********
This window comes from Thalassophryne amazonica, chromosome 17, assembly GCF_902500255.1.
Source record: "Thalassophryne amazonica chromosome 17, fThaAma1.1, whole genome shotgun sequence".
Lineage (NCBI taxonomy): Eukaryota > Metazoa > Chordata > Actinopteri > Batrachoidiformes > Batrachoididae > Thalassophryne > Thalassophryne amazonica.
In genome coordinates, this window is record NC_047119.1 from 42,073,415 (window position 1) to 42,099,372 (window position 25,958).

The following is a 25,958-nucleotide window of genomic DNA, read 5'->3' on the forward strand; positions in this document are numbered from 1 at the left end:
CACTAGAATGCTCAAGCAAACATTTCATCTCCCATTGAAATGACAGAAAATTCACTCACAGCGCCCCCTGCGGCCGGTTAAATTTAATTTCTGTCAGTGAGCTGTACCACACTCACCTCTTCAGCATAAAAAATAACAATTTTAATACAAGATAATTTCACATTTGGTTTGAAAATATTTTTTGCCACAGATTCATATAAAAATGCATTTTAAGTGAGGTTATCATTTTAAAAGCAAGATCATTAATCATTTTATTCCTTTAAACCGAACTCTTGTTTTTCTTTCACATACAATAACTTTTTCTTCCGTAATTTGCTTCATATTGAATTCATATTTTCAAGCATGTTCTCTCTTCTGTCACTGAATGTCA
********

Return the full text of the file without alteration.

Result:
This window comes from Thalassophryne amazonica, chromosome 17, assembly GCF_902500255.1.
Source record: "Thalassophryne amazonica chromosome 17, fThaAma1.1, whole genome shotgun sequence".
Lineage (NCBI taxonomy): Eukaryota > Metazoa > Chordata > Actinopteri > Batrachoidiformes > Batrachoididae > Thalassophryne > Thalassophryne amazonica.
In genome coordinates, this window is record NC_047119.1 from 42,073,415 (window position 1) to 42,099,372 (window position 25,958).

The following is a 25,958-nucleotide window of genomic DNA, read 5'->3' on the forward strand; positions in this document are numbered from 1 at the left end:
CACTAGAATGCTCAAGCAAACATTTCATCTCCCATTGAAATGACAGAAAATTCACTCACAGCGCCCCCTGCGGCCGGTTAAATTTAATTTCTGTCAGTGAGCTGTACCACACTCACCTCTTCAGCATAAAAAATAACAATTTTAATACAAGATAATTTCACATTTGGTTTGAAAATATTTTTTGCCACAGATTCATATAAAAATGCATTTTAAGTGAGGTTATCATTTTAAAAGCAAGATCATTAATCATTTTATTCCTTTAAACCGAACTCTTGTTTTTCTTTCACATACAATAACTTTTTCTTCCGTAATTTGCTTCATATTGAATTCATATTTTCAAGCATGTTCTCTCTTCTGTCACTGAATGTCA